Special Issue


Bright Future or Cautionary Tale? How the Bay Area Shapes the Future of the U.S.

Winter 2019 Article

California is the Home of the Multiracial Movement

By Saera Khan

The future is mixed. Since 2000, when people were granted the opportunity to indicate more than one ethnicity on the U.S. Census Bureau survey, we have not only seen an increase in the multiracial population, but we have also grown to understand that identity is not simply a matter of checking off boxes. With estimates ranging from 2.6% to 7%, there is little dispute that the fastest growing population in the U.S. is mixed. In fact, it is growing at three times the rate of the general population. California is home to the largest multiracial population in America. Yet, 61% of adults who could technically identify as mixed, do not. Social movements within California, in particular Southern California, are increasingly advocating for multiracial people’s right to self-identify as mixed and this new identity group will have implications for how we conceptualize race in America.

According to the 2015 Pew survey, variations in identifying as multiracial vs. monoracial depends on a number of factors. For example, there are between-group differences such that those who have an Asian-White background are more likely to identify as multiracial whereas people with Black-White and Native American-White are more likely to identify as monoracial. The Latina/o-White and other multiracial pairings are harder to measure because of different notions of race, ethnicity and culture. Phenotype, how a person appears to others, is one of the largest determinants of whether or not people identify as monoracial or multiracial.

Recent studies in psychology revealed that the extent to which one’s minority ethnicity is seen as socially threatening or intimidating also determines whether people perceive someone who is mixed as monoracial or multiracial. Mixed people identified as having African American or Arab ethnicity were more likely to be associated with only their minority group than multiracial others deemed as less threatening. Therefore, how mixed race people appear to others has long been a major determinant in how they categorize themselves.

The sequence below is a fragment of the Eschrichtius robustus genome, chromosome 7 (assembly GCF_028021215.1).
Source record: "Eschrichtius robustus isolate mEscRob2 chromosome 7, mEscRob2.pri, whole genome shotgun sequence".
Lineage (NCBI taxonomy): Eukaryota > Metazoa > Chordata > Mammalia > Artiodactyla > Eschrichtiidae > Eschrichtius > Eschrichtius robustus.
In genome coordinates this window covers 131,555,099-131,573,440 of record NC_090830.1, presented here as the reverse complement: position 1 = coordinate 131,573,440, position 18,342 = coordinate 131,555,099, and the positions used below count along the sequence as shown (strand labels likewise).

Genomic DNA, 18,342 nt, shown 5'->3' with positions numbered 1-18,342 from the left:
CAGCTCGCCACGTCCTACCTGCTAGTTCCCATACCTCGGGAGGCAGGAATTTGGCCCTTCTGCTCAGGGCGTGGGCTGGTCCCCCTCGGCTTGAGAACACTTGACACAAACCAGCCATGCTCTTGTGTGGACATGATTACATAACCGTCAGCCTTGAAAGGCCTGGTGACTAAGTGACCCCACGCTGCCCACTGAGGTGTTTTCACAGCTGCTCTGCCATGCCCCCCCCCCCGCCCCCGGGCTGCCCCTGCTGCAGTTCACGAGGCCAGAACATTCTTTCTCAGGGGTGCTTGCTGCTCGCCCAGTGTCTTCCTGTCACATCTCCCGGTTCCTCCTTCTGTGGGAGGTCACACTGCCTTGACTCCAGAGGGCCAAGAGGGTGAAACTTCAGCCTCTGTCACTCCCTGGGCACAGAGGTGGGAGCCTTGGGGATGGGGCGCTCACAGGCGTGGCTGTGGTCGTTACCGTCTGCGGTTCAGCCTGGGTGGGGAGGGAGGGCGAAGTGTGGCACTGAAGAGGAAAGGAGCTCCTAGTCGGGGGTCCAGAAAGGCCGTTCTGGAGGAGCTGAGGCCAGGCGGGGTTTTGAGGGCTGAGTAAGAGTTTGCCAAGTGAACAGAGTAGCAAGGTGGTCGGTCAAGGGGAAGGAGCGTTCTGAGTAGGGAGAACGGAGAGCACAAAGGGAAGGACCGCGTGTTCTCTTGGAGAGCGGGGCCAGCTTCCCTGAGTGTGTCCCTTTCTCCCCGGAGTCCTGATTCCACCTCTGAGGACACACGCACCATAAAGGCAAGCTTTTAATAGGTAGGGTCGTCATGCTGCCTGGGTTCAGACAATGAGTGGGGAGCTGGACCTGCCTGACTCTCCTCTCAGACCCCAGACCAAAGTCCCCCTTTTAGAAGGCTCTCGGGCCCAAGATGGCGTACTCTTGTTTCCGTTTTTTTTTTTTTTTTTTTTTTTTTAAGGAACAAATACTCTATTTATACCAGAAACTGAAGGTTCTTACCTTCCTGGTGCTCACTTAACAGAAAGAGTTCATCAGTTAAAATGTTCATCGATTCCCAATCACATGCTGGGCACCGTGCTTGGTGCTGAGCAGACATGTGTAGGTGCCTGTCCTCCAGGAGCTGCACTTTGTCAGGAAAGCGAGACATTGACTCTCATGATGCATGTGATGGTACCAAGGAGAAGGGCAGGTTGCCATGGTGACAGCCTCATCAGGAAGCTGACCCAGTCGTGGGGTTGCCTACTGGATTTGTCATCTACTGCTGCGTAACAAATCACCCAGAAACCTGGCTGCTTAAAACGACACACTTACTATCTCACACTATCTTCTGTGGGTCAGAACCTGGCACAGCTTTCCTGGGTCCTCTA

What about how the group members themselves feel? How do they self-identify? When asked, many people in this group describe how their racial identity has changed over time and situation. They talk about feeling as if they belong to multiple categories and want to be accepted by their multiple groups. Understanding the need to recognize the unique dilemmas mixed race people face, psychologist Maria Root created a bill of rights for people of mixed heritage. It is an unapologetic recognition of their right to complexity, fluidity, dignity, and respect.

California is at the forefront of the mixed race right to self-identification and acceptance. There is growing recognition that there is a call to be seen as more than the sum of their parts by people of mixed heritage. The longest running college course on multiracial identity is taught by Professor Reginald Daniel at UCSB. Recently, Mixed Heritage Day was created by two mothers who develop community events in support of multiracial kids in Los Angeles. A non-profit in Southern California, Mixed Remixed is a film, book, and performance festival.

Determining and identifying who is multiracial or not has political history. Understanding the common challenges and strengths amongst the group as a whole and also why certain multiracial groups experience more discrimination than others is necessary for this group to support each other in their right to self-identify. Although the Bay Area is home to some of state’s most multiracial counties, it is behind Southern California’s grassroots efforts to support this population. The Bay Area has an impressive track record in fighting for inclusivity and acceptance. Ideally, it will partner with their neighbors to create sweeping change.

Saera KhanSaera Khan is Professor of Psychology at the University of San Francisco College of Arts and Sciences. Her writing focuses on how people rely on stereotypes and biases to form judgments about others and people's sense of belonging when they are from marginalized groups. Her essay, "Confronting Complex Multiracial Realities" appeared in Psychology Today online.